Economic advisers add $292 million in revenue

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COLUMBIA — South Carolina’s improving job outlook means legislators have an additional $292 million in one-time and recurring money as they craft the state’s 2012-13 budget.

The state Board of Economic Advisors on Tuesday certified an additional $137 million coming into state coffers in sales and income taxes above earlier estimates for the fiscal year ending June 30, as well as an extra $18 million in lottery sales. The board then added that $137 million to the base for 2012-13 revenue projections.

That means $155 million in one-time money and $137 million in recurring funds, as the Senate Finance Committee continues its work on the state spending plan.

Board chairman Chad Walldorf said the biggest catalyst was stronger-than-expected job growth, combined with lower-than-expected income tax refunds and slightly higher sales tax collections.

“As we have now certified well over $1 billion in new state government revenue this fiscal year, I am hopeful that the General Assembly will use at least some of this windfall to pay down our enormous unfunded liabilities and return a portion to the taxpayers of our state,” Walldorf said.

The House approved its $6.5 billion state spending plan in March, along with a separate bill designating $105 million that represents money put aside this fiscal year in case of a downturn. The measures include a 2 percent raise for public workers, $77 million in tax relief to businesses through unemployment insurance, $180 million set aside to pay for the state’s share of deepening the Charleston Harbor, and one-time money to public universities for deferred maintenance.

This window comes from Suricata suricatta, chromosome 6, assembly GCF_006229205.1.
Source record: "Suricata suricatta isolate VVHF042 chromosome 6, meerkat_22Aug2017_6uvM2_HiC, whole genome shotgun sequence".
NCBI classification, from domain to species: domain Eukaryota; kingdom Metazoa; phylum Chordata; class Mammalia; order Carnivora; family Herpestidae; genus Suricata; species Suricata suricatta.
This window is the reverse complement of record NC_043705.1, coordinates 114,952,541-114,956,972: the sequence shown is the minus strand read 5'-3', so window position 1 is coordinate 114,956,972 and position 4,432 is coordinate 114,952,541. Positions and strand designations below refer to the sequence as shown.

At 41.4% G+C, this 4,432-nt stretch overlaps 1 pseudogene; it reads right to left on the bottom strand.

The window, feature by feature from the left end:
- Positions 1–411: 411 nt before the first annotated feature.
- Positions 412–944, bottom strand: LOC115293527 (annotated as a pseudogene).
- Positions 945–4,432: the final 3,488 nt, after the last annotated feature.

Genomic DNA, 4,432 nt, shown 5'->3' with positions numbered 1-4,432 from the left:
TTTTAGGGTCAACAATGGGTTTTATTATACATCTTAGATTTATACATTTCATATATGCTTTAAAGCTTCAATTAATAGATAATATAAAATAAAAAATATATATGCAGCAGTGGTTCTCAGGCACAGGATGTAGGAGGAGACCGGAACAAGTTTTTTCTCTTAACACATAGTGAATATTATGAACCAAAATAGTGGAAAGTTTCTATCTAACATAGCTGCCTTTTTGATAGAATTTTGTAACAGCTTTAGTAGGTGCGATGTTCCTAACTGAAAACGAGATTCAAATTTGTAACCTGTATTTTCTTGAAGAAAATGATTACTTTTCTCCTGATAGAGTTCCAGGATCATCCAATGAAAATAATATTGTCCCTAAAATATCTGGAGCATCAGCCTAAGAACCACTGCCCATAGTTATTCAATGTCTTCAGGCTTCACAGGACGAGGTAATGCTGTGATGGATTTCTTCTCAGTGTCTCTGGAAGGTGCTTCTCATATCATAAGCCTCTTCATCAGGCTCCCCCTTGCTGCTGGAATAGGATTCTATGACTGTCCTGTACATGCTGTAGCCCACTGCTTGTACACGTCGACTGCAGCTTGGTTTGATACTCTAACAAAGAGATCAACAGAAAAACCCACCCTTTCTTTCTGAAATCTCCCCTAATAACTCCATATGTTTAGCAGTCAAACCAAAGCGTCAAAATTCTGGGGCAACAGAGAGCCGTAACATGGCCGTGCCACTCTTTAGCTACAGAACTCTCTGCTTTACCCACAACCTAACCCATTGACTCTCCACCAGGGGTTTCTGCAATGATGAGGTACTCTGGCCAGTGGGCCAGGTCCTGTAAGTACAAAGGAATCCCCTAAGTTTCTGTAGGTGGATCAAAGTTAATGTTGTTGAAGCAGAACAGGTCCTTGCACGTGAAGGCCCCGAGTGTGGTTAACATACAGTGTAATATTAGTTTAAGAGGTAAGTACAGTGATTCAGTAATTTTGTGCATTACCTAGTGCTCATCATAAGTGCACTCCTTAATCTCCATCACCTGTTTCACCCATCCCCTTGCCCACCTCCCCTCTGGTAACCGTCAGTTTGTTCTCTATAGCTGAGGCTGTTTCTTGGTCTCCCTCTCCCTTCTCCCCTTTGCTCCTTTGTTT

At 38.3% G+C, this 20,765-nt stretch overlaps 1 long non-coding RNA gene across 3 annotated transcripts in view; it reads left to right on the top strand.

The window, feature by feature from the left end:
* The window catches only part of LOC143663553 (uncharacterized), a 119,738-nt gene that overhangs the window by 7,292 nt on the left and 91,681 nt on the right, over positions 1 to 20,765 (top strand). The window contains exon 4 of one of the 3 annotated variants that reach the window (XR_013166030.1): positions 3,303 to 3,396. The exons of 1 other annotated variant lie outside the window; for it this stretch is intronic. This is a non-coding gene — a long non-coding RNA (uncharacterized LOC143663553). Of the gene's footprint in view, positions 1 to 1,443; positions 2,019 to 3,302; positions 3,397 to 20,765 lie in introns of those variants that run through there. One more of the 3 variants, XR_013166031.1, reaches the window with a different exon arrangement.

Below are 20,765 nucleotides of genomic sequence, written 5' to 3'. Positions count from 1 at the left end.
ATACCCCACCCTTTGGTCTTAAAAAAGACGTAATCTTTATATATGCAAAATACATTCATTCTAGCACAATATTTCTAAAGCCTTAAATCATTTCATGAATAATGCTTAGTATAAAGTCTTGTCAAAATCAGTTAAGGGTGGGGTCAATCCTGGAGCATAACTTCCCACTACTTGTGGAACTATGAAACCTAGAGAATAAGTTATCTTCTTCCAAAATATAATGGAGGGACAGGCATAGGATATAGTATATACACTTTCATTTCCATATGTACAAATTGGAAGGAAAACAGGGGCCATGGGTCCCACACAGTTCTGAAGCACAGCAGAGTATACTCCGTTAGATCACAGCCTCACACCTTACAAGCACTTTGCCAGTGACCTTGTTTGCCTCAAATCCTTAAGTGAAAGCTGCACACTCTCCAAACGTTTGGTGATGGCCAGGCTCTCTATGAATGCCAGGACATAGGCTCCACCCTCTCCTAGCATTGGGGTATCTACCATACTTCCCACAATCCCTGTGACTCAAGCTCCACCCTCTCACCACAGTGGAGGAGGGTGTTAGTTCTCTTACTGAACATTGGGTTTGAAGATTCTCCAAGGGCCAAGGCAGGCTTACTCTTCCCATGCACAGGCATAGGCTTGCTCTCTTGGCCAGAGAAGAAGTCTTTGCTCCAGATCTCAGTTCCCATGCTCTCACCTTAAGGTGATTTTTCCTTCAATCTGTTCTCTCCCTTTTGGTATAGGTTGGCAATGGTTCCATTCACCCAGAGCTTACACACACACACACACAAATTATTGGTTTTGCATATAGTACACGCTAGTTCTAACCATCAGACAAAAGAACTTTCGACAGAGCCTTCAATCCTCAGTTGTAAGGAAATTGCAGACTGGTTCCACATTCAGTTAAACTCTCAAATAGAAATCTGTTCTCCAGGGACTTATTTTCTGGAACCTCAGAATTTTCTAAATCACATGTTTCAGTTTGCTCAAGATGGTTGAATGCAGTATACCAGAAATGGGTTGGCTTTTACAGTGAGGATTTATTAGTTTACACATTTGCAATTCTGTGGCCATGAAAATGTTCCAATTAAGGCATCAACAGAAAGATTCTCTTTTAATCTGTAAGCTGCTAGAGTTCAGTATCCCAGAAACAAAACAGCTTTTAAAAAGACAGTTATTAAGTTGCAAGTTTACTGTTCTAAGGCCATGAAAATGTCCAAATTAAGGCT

The Senate Finance Committee hopes to wrap up its budget work tonight.

Committee Chairman Hugh Leatherman, R-Florence, said he will work with staff overnight on recommendations.

“It was a very pleasant surprise,” he said about the BEA decision. “I’m looking at all the needs. This state has a lot of needs.”

Other senators have plenty of proposed uses for the newly certified money.

Sen. Kevin Bryant suggested Tuesday that $93 million be applied toward tax relief. He said such an amount could cover expected revenue reductions in 2012-13 from two bills the House passed last month, which would consolidate personal income tax brackets and reduce the income tax rate that small business owners pay on their profits. His amendment was carried over.

Leatherman said he’s seriously considering passing the small business tax cut this year.

Some senators have said they want to provide employees a 4 percent raise, rather than 2 percent, fully fund local government aid as required by state law, provide $5 million for home health services that allow the elderly to stay independent in their homes, and give one-time money to technical colleges for deferred maintenance.

State education Superintendent Mick Zais has also asked legislators to add $36 million to the budget for special needs students, after the federal education agency denied his request to again delay a funding cut, to prevent further penalties as Zais continues his appeal of the federal punishment.


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